A story from the Free Times by Ron Aiken
Barker: Unethical Manipulator or Undiagnosed Imbecile?
BY RON AIKEN
Allow me, if you will, to delve slightly off-topic to address something in the world of higher education that, I promise, will eventually come to a discussion about sports.
Like many people, I was absolutely shocked to read that Clemson University president James Barker believes in his heart of hearts that Clemson is the best university in the country, having voted it so in the peer-review portion of the U.S. News & World Report’s annual rankings in 2008, giving the land-grant school the only “strong” rating out of some 260 institutions of higher education.
In fact, not only did Barker vote Clemson as the nation’s best university, what’s more, not only in his mind was Clemson the best, he also scored the majority of the country’s universities as only “marginal.” (One guess where he scored USC.)
By any rubric, there is simply no way any sane person can arrive at the conclusion that Clemson is the best school in the country. Clemson is not even the best school in its own athletic conference by a million miles; a sound argument can be made that it’s not the best school in its own state; and, given the stellar academic reputation of Furman and its off-campus amenities, one can debate whether Clemson is even the best school in the greater Greenville area.
When Clemson University’s Catherine Watt first suggested that Barker had voted thusly as a rule and actually used the word “unethical” in relation to such practices, her claims were immediately derided by the Clemson spin machine as “outrageous” and having crossed the line. In the real world, the one that exists outside Tillman Hall, the only thing “outrageous” here is Barker’s conduct in completing what everyone understands is supposed to be an honest assessment of other school’s reputations, an assessment, it must be noted, that carries the greatest weight ? a hefty 25 percent ? of the overall ranking criteria.
Here’s the issue in a nutshell: Either Barker honestly believes Clemson is a better school than Harvard, in which case he is stupid and should be fired immediately, or he was, as Watt alleged, deliberately disingenuous in his rankings for the sole ? and reprehensible ? purpose of artificially inflating his school’s rankings.
Think of Barker’s rankings this way: You’re a “C” student in a college class, and you learn that a full quarter of your grade will come from the professor asking your honest evaluation of your own and other student’s performance during the course. If you were to give yourself the highest marks over those you know to be smarter than you and who worked harder than you, that would be cheating.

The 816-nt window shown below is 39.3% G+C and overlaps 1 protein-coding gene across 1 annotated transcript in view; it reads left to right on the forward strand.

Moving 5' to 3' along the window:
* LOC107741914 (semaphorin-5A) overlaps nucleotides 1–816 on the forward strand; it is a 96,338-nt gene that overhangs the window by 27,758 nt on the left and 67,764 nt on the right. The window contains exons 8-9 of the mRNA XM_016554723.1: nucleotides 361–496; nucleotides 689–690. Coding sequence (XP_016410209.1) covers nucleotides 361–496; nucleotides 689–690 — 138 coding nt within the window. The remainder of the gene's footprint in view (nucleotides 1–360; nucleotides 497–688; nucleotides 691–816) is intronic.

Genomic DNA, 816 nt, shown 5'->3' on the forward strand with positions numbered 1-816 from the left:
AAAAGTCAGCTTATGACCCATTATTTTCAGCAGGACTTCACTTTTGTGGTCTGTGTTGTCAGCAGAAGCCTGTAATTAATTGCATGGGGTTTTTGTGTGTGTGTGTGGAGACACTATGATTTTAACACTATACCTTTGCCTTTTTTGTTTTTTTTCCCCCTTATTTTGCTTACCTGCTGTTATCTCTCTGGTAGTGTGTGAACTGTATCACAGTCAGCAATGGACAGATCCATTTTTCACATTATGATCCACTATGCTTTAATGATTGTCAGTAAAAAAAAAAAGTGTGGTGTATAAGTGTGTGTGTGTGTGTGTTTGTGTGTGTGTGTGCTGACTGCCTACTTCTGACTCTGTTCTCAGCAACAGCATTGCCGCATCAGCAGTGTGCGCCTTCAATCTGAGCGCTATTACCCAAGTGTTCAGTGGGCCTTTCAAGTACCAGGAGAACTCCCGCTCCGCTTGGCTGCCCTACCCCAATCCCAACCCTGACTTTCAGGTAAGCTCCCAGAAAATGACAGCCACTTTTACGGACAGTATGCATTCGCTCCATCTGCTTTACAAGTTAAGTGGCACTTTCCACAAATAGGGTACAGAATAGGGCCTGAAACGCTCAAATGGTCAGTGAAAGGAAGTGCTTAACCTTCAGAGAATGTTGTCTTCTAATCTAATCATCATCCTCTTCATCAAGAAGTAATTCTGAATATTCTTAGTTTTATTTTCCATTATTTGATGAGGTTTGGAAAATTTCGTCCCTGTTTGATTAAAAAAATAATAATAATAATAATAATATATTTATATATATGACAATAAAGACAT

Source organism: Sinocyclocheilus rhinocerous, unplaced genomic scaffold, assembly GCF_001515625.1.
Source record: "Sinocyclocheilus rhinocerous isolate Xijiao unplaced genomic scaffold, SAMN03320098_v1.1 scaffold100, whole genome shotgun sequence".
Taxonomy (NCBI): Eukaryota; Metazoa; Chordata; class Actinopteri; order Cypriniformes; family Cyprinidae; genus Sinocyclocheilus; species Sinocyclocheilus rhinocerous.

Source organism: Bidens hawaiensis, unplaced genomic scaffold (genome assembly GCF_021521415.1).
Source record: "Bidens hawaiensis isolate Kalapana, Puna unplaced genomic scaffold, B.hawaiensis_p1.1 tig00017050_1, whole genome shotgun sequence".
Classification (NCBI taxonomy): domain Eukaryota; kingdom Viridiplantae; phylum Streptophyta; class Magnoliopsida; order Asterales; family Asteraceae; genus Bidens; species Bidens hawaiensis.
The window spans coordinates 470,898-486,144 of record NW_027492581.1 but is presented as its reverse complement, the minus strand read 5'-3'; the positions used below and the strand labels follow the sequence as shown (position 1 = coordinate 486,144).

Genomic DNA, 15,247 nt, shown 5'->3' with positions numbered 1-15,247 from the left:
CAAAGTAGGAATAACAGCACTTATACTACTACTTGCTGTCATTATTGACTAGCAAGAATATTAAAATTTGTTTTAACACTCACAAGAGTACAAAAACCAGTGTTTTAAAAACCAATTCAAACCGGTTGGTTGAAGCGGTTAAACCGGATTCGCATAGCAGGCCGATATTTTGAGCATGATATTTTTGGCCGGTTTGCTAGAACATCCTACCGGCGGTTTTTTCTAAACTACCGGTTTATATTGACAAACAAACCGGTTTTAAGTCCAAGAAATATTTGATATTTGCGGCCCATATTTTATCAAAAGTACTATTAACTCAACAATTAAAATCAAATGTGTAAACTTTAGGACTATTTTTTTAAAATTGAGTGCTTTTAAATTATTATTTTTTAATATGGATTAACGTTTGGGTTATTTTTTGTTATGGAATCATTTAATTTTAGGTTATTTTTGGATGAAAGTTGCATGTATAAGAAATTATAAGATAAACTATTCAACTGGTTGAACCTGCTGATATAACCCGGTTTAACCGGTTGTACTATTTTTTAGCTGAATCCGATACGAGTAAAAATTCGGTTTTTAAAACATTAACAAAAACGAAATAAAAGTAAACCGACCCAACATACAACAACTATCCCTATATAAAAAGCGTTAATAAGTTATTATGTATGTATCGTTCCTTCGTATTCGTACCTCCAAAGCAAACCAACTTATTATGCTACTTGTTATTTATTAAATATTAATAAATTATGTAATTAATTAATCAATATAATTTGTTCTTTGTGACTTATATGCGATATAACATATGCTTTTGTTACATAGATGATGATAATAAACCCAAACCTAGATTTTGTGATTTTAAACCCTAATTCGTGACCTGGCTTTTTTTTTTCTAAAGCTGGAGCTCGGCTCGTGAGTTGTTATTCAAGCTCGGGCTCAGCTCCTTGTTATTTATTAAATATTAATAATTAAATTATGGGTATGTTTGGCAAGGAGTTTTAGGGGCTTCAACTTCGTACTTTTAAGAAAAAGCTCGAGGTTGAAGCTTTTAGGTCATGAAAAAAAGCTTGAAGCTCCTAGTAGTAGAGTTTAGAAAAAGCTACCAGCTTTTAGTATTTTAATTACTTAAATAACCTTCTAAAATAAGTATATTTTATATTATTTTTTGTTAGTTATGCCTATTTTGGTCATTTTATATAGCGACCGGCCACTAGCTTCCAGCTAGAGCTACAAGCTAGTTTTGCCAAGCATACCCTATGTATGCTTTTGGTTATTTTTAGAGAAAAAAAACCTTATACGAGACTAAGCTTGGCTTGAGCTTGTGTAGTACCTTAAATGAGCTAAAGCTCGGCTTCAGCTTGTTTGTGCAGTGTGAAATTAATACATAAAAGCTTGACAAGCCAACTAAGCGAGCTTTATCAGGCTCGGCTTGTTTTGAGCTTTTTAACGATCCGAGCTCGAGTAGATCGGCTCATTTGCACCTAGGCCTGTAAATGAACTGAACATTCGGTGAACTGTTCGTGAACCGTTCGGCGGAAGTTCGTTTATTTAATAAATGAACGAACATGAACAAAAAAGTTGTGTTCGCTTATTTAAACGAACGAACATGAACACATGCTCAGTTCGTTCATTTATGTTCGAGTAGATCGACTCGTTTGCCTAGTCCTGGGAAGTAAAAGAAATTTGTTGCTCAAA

And yet this was done not by a fictitious Clemson student but by Clemson’s actual president. And it was not just one person or one class’ grades that were affected ?an entire national survey used by graduating seniors across the country was deliberately skewed by Barker’s malicious, self-serving degradation of the nation’s best universities. In other words, he cheated to make his agricultural school, and himself by association, look better than it is.
Folks, if Barker and Clemson don’t understand that success obtained through cheating should not be celebrated ? and this to me is by far the most damning condemnation of Barker and Clemson imaginable ? then something in their mindset is seriously warped.
Of his valuation of Clemson in his rankings, Barker wrote this in a letter intended to allay critics, assuage the faithful and stand as his final response on the issue: “I will not apologize for believing that Clemson is the best undergraduate school in America.”
I agree that no one should apologize for their beliefs ? on that point Barker and I are BFFs. However, if you believe that the Earth is the biggest planet in the solar system or that any Harvard graduate would trade their degree for one from Clemson, I have the right to believe you are a dangerous moron who has no business in a position of ethical or educational leadership.
Oh yeah, I was supposed to bring this back around to sports, so here goes. The recent events at Clemson led me to think back to the last time Clemson made it its express goal to be No. 1 in the nation at something at all costs ? in this case, football ? and you’ll recall that to achieve that goal, which it did, Clemson blatantly cheated and manipulated the system to do so, prompting the NCAA to charge the school in 1982 (just one year after winning the now-tainted 1981 title) with no less than 25 specific and severe violations that demonstrated a school out of control in its quest for results.
What this entire sickening episode tells me is that bending the rules and, in some cases, blatantly cheating to achieve rankings is nothing new at Clemson and, it may be argued by the cynical and/or astute, is actually common practice. If that, according to Barker, is the standard of the nation’s best university, then we as a country are screwed indeed.